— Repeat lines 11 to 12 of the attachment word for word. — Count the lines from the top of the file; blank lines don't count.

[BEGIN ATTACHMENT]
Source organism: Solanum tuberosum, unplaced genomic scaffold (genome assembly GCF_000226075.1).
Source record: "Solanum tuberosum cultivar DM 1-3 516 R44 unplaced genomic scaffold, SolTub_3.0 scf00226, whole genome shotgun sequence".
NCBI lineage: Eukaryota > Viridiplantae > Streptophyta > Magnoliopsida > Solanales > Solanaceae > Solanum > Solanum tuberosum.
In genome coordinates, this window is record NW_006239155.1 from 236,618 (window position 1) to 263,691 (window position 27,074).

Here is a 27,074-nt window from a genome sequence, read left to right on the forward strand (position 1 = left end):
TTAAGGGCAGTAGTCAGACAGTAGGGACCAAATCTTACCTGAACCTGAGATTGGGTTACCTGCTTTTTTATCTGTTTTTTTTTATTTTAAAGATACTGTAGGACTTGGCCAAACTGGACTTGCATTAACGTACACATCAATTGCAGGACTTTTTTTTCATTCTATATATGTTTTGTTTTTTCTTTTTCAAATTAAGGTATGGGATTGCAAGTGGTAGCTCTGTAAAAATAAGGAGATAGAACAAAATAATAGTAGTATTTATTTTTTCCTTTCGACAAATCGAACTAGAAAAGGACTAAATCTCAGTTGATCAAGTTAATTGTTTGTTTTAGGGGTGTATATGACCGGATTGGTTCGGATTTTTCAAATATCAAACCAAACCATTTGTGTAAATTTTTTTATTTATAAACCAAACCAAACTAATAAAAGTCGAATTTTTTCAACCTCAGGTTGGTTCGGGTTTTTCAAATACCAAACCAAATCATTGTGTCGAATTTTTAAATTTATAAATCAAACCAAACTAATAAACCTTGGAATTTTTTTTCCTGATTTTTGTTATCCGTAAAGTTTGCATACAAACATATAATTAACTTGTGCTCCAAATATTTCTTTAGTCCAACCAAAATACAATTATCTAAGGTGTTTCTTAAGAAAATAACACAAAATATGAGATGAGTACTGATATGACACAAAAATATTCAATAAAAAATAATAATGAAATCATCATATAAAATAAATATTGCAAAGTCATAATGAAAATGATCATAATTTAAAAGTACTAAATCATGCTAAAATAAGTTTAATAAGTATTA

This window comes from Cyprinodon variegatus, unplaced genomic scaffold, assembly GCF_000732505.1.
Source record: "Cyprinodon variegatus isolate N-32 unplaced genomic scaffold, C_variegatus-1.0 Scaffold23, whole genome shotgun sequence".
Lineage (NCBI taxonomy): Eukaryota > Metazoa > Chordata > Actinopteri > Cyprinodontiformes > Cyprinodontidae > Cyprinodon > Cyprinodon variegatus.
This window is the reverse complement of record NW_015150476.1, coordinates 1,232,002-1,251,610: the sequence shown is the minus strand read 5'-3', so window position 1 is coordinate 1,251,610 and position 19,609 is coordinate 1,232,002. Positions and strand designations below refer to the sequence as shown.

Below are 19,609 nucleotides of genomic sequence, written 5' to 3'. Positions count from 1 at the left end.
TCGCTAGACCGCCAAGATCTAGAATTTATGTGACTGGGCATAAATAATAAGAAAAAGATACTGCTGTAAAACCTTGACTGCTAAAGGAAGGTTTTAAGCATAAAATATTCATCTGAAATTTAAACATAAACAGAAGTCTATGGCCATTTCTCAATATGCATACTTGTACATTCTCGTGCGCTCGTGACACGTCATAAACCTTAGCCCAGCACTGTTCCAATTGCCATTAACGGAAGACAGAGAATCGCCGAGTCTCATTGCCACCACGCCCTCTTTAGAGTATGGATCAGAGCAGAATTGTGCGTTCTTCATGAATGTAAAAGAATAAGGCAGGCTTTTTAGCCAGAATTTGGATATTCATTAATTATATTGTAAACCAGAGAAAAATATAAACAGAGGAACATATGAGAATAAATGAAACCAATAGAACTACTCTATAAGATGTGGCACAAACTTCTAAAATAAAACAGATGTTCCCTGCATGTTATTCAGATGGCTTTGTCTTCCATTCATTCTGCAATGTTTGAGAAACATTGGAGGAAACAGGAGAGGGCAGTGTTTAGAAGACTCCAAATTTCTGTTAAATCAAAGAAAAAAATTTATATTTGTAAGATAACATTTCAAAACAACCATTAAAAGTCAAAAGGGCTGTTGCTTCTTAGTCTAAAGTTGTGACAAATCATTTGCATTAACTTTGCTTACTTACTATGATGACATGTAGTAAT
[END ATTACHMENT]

Below are 19,609 nucleotides of genomic sequence, written 5' to 3'. Positions count from 1 at the left end.
TCGCTAGACCGCCAAGATCTAGAATTTATGTGACTGGGCATAAATAATAAGAAAAAGATACTGCTGTAAAACCTTGACTGCTAAAGGAAGGTTTTAAGCATAAAATATTCATCTGAAATTTAAACATAAACAGAAGTCTATGGCCATTTCTCAATATGCATACTTGTACATTCTCGTGCGCTCGTGACACGTCATAAACCTTAGCCCAGCACTGTTCCAATTGCCATTAACGGAAGACAGAGAATCGCCGAGTCTCATTGCCACCACGCCCTCTTTAGAGTATGGATCAGAGCAGAATTGTGCGTTCTTCATGAATGTAAAAGAATAAGGCAGGCTTTTTAGCCAGAATTTGGATATTCATTAATTATATTGTAAACCAGAGAAAAATATAAACAGAGGAACATATGAGAATAAATGAAACCAATAGAACTACTCTATAAGATGTGGCACAAACTTCTAAAATAAAACAGATGTTCCCTGCATGTTATTCAGATGGCTTTGTCTTCCATTCATTCTGCAATGTTTGAGAAACATTGGAGGAAACAGGAGAGGGCAGTGTTTAGAAGACTCCAAATTTCTGTTAAATCAAAGAAAAAAATTTATATTTGTAAGATAACATTTCAAAACAACCATTAAAAGTCAAAAGGGCTGTTGCTTCTTAGTCTAAAGTTGTGACAAATCATTTGCATTAACTTTGCTTACTTACTATGATGACATGTAGTAAT